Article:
‘[O]ver that art/ Which you say adds to Nature, is an art / That Nature makes...we marry / A gentler scion to the wildest stock / And make conceive a bark of baser kind / By bud of nobler race: this is an art / Which does mend Nature, change it rather, but / The art itself is Nature’. William Shakespeare Hignell Gallery is pleased to present Renaturing Nature, a group show spread across St James’s Square and Hignell Gallery. The exhibition brings together a group of internationally acclaimed artists who, through their distinctive practices, explore the natural world within an urban landscape. Renaturing Nature explores the dialogue between sculpture and the natural world and includes sculptures by Portuguese artist Joana Vasconcelos (b. 1971), British artists Kate MccGwire (b.1964), Peter Randall-Page RA (b.1954) and Sophie Ryder (b.1963), and German-Canadian artist Vanessa Paschakarnis (b.1970).
In St. James’s Square Joana Vasconcelos presents Te Danzante (2018), a large-scale sculpture in wrought-iron, covered with jasmine plants, commonly used to scent green tea. The light-hearted exterior of the sculpture echoes the custom of drinking tea, but also subtly alludes to the artist’s identity and history of Portugal, which played a crucial role in the introduction of tea in Europe after the arrival of tea from the East. Through the creation of a playful yet extraordinarily direct work, Vasconcelos appropriates and decontextualises an everyday object like a teapot, creating a series of historical and cultural references that invite audiences to question and subvert everyday realities. Te Danzante embodies the artist’s practice, which explores issues related to contemporary society ranging from collective and national identity, to immigration and gender discrimination. This is the first time the sculpture has been exhibited in London. Further works on view in St. James’s Square as part of Renaturing Nature include Aussie Earl (1996) by British artist Sophie Ryder. This sculpture is a summation of themes Ryder has been exploring for several years, related to a universe inhabited by hybrid and mystical creatures, rooted in mythology and cultural symbolism. A triumph in bronze casting, the surface is a mosaic of visible machine parts, toys, memorabilia and smaller sculptures which the artist embedded into the original plaster. Often associated with the different phases of the moon, the hare is a nocturnal animal symbolic of lust and fertility. Aussie Earl forges a powerful image charged with character and emotion. Sited in the urban landscape of St. James’s Square, this monumental metallic sculpture demands a real engagement from the audience; the experience of walking around the square matches the energy and physicality of the work.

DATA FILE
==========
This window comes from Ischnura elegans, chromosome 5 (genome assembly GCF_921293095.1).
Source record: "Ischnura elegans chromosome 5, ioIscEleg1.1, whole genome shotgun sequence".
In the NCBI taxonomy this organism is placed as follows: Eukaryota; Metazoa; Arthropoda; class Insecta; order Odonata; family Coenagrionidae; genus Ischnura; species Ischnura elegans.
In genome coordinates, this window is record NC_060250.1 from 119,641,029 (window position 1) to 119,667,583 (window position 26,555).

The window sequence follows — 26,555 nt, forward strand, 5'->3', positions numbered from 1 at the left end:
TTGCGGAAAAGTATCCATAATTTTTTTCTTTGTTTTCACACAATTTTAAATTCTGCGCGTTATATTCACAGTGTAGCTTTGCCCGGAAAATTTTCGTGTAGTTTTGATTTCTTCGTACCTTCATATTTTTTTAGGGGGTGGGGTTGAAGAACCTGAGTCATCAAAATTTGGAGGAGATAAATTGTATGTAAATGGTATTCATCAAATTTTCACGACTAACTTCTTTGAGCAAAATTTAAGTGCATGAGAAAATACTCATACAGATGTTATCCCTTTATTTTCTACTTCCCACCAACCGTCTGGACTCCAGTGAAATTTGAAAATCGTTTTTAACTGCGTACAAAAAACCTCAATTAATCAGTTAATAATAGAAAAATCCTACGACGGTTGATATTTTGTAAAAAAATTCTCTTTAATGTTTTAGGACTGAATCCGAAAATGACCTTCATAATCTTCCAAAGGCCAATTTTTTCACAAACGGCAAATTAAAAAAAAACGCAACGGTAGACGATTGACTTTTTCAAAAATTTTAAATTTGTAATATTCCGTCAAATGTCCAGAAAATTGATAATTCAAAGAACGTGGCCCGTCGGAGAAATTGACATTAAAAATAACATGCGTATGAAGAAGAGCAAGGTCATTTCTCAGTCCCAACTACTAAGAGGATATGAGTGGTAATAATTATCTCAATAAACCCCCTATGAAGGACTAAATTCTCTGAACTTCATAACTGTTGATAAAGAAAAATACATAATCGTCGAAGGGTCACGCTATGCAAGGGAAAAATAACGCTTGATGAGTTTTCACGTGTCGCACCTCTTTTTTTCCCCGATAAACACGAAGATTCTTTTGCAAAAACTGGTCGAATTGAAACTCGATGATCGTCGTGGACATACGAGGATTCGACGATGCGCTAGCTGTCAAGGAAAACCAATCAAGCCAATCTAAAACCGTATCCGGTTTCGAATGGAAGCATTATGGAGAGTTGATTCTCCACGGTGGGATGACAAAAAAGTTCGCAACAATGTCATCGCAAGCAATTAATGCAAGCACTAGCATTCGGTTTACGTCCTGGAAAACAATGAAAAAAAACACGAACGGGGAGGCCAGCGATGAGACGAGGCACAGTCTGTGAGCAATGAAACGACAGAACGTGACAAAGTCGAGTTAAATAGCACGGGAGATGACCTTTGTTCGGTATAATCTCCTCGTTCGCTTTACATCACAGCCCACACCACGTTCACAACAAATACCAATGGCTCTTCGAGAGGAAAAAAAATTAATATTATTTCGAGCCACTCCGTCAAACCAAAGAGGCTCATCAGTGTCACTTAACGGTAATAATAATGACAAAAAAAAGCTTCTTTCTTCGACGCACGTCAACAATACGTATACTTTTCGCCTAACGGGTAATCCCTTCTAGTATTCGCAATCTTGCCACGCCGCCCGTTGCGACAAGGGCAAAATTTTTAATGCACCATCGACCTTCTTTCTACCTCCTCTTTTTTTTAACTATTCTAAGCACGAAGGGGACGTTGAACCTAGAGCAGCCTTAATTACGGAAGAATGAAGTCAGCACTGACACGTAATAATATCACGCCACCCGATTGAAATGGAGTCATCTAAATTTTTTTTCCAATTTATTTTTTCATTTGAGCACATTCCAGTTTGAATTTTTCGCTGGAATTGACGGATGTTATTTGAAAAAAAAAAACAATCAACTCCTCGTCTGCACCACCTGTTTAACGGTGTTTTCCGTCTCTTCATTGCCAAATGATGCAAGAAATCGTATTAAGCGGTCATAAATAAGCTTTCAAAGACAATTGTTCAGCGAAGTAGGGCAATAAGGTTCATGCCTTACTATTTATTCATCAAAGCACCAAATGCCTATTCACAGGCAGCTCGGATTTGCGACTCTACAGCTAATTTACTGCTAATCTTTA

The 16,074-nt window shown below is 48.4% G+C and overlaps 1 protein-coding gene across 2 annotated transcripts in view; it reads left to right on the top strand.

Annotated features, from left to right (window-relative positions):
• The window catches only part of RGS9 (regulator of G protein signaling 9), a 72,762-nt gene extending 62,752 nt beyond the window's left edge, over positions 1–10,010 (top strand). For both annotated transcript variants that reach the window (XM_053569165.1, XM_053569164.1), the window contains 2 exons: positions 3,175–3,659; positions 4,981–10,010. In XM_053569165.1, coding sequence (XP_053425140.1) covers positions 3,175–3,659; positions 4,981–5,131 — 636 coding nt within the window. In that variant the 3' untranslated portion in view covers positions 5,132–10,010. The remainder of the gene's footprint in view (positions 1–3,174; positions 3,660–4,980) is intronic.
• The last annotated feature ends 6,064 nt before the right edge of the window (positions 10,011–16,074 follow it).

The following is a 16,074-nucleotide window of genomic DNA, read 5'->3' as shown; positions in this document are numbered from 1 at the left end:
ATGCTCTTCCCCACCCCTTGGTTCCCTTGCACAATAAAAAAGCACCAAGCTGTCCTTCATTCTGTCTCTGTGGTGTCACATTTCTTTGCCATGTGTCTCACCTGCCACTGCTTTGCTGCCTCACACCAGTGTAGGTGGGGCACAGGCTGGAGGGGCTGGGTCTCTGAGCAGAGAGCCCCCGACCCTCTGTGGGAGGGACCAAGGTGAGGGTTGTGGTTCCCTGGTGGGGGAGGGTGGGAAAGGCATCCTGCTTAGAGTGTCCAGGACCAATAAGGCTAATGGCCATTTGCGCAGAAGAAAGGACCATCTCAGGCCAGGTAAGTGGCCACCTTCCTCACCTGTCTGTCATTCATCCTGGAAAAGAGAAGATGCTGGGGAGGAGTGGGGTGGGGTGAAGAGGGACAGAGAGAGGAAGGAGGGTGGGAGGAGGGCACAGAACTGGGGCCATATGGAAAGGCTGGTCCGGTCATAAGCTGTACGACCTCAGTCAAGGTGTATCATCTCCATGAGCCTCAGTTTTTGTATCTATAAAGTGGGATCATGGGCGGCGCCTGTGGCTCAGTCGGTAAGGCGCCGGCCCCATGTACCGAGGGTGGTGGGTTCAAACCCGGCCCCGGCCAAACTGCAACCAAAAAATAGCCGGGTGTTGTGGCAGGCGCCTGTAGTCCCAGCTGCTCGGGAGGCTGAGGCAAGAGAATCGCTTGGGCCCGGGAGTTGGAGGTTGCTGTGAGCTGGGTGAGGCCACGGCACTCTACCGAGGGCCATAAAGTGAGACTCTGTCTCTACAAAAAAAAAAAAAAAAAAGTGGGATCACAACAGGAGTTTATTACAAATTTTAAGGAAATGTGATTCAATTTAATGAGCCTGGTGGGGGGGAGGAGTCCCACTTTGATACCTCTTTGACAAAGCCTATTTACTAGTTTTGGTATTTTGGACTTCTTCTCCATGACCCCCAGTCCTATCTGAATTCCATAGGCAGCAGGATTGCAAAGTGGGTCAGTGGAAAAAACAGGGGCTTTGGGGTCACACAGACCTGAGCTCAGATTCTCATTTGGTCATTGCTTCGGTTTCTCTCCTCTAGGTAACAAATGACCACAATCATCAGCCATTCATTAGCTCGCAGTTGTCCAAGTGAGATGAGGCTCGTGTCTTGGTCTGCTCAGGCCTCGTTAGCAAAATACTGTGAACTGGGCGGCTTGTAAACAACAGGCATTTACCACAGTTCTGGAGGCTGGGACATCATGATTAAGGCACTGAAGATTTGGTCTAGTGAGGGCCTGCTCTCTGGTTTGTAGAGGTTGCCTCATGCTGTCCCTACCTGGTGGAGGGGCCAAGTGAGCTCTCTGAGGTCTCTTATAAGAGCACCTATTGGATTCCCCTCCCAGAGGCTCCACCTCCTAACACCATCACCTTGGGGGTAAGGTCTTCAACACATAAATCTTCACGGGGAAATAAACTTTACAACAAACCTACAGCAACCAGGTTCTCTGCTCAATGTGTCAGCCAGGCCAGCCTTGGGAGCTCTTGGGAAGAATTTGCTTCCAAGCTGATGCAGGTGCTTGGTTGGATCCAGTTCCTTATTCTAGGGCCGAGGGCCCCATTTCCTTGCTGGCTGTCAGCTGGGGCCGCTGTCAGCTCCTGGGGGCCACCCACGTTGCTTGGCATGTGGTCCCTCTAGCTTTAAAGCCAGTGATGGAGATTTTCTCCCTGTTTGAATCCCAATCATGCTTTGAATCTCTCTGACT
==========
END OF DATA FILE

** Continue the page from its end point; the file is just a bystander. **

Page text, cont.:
Alongside the outdoor sculptures in St. James’s Square, Renaturing Nature features indoor works at Hignell Gallery by British artists Kate MccGwire and Peter Randall-Page RA, and German-Canadian artist Vanessa Paschakarnis. Kate MccGwire moulds hybrid sculptures from organic materials to create uncanny works that explore the state between life and death. Her practice investigates the tension between the natural and domestic worlds through the construction of large-scale installations. For Renaturing Nature MccGwire has selected her celebrated site-specific work titled Slick (2010). Using iridescent feathers from the wings of magpies, MccGwire creates an enthralling installation, reminiscent of mythical creatures, enchanting and haunting at the same time. Though seemingly unsettling at first, Slick carries a powerful image of familiarity: with its curves and fissures it almost recalls a physical body. Alongside Slick, MccGwire presents a new series of her award-winning cabinet sculptures especially created for the exhibition.
Renaturing Nature also presents an installation by British artist Peter Randall-Page RA, whose practice is informed and inspired by the study of natural phenomena and the geometry of organic materials. Throughout his practice Randall-Page analyses the impact of the natural world on human emotions, giving special attention to the infinite geometrical patterns found in nature. The organic form of his sculptures allows the work to sit naturally indoors and outdoors. Displayed at Hignell Gallery, Rain Cloud Screen I & II (2015) is an exemplary work that best symbolises Randall-Page’s interest in natural forms and patterns and explores the dynamic and ever-evolving tension between order and chance. A large-scale installation, Rain Cloud Screen I & II consists of four drawings joined together on four panels. The work presents clear structuring patterns that evoke both a natural intrinsic order and elements of variation.
Alongside works by MccGwire and Randall-Page, Renaturing Nature at Hignell Gallery showcases the work of German-Canadian artist Vanessa Paschakarnis. The artist’s body of work often displays a world inhabited by familiar forms and examines their relation to the human body. Capricorno 1 & 2 (2017) displays the heads of two Capricorns, which embodies Paschakarnis’ fascination with domesticated beasts. The Capricorns have been stripped of their majestic existence and turned into mere objects. As well as the outdoor Capricorns, Hignell Gallery will display Paschakarnis’ monumental Crane Flies (2015) inside the gallery creating a more dramatic experience. As the artist describes ‘once you enter the space you will be among them, another object, immersed. Slightly unsettling, the Crane Flies are curiously mobile and always appear to be about to move, towards us, among us, with us’. It is the first time the sculptures have been exhibited in the UK.